Sushi Basics

By Melinda Boyd, MPH, MHR, RD
Sushi Basics

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Japan has some of the leading life expectancies in the world: 80 years for males (ranked eighth in the world) and 87 years for females (ranked first in the world). Japan also boasts the greatest number of centenarians in the world, set to reach 1 million by 2050. Diet has been claimed as the Japanese secret weapon to a long and healthy life. And, one of the most simple and healthy traditional Japanese foods is sushi.

With different types of sushi available, they all have one thing in common — rice. The rice used for sushi is a short-grain rice prepared with vinegar to give it a sticky consistency to help the rice stay together.

  • Nigiri — Japan's most popular and basic form of sushi — is a piece of raw fish that is placed on top of a small ball of rice. Although raw fish is the most common, tamago (Japanese rolled omelet), cooked or seared meats or fish and vegetables may be placed on the rice. In Japan, this type of sushi is turned upside down and the fish is dipped in the soy sauce rather than dunking the rice.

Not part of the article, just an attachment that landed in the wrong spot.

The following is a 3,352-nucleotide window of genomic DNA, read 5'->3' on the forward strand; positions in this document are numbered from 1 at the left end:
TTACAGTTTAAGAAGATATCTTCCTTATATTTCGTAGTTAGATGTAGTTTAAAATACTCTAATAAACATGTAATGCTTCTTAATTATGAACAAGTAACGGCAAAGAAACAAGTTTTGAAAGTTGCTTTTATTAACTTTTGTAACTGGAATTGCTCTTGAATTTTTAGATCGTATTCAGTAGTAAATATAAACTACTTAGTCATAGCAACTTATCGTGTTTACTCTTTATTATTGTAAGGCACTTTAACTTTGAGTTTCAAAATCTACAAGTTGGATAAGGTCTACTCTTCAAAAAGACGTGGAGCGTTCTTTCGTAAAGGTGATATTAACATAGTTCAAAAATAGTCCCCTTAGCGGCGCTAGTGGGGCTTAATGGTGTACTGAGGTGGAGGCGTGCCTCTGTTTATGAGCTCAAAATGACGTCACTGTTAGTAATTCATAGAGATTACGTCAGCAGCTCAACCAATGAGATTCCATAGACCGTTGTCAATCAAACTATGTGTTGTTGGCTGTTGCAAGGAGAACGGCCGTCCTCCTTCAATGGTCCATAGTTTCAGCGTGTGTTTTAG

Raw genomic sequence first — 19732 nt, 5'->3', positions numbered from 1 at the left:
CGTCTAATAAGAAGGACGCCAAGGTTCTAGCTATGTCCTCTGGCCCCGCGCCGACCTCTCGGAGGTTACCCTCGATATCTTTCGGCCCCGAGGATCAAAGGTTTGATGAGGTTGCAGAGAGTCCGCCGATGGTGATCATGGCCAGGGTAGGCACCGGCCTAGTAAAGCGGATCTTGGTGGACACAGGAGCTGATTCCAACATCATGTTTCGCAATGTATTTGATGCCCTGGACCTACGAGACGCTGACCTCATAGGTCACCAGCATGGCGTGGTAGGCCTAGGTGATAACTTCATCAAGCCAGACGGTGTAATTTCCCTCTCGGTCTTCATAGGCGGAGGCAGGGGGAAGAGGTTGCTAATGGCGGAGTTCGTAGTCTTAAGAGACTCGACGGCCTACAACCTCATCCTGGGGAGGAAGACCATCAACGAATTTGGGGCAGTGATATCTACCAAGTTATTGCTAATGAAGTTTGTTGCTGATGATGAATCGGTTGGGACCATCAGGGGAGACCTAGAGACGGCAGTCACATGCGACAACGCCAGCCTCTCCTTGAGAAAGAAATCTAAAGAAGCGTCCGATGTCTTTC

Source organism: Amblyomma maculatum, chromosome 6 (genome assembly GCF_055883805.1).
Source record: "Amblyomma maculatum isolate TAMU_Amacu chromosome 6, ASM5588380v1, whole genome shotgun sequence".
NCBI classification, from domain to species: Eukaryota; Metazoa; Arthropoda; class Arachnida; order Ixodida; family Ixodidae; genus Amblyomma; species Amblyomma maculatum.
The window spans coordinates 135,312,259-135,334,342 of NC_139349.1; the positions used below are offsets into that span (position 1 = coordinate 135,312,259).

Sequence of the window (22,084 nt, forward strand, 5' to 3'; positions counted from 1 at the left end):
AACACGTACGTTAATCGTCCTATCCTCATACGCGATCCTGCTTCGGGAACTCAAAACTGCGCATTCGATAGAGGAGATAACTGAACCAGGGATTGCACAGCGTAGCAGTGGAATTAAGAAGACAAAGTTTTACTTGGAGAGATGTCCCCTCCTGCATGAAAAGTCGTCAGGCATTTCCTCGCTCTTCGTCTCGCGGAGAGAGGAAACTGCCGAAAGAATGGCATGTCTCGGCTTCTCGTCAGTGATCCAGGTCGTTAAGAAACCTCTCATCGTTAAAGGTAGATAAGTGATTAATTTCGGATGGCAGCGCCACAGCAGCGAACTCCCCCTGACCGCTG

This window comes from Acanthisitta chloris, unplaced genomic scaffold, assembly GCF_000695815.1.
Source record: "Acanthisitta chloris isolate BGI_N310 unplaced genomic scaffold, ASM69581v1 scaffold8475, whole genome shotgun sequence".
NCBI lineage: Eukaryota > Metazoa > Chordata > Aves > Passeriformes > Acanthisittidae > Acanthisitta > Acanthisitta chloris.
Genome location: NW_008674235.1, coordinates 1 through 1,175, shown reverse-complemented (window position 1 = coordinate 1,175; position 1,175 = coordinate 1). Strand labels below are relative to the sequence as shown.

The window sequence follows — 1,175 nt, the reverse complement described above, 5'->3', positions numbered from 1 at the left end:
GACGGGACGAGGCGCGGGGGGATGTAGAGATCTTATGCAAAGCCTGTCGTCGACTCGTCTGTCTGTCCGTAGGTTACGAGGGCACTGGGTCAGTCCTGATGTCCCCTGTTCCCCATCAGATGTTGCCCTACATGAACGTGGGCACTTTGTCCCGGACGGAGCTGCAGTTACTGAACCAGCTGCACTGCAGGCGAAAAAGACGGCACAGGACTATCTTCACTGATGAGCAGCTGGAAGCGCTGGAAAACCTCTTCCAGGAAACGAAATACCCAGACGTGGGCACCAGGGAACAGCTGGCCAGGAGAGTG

• Maki is a sushi roll. Nori, or seaweed, is most commonly used as the wrapper to hold everything inside. Typically, nori is on the outside with rice and a filling in the middle. Rolls are very basic in Japan, ranging from cucumbers to natto (fermented soybeans). In the U.S., it's more common to see rolls with the rice on the outside.
  • Gunkanmaki — sometimes called "battleship" style sushi — is a combination of nigiri and maki. The ball of rice is topped with a less-solid filling (for example, uni, oysters or ikura) and held in place by wrapping nori around the outside, forming a rice "ship" bottom and holding the filling on top.

While sushi has the potential to be very healthy, it also has the potential to be loaded with hidden calories. To enjoy the benefits of this healthy Japanese food, try the following:

  • Keep it simple. Less is more when it comes to sushi. Nigiri is your best pick. Choose a variety of fish to maximize nutrition benefits and minimize potential build up of contaminants, including mercury. Avoid restaurants that make their sushi with a lot of rice and skimp on the fish. Note: The FDA recommends pregnant women should avoid any raw fish, including sushi.
  • Choose your rolls wisely. Watch out for fried fillings, mayo, cream cheese and rolls that are "crunchy." Stick with fish and vegetables.
  • Minimize soy sauce. It is high in sodium and easy to overuse, and, when possible, choose the "lower sodium" version. When using soy sauce, try dipping the fish, not the rice.

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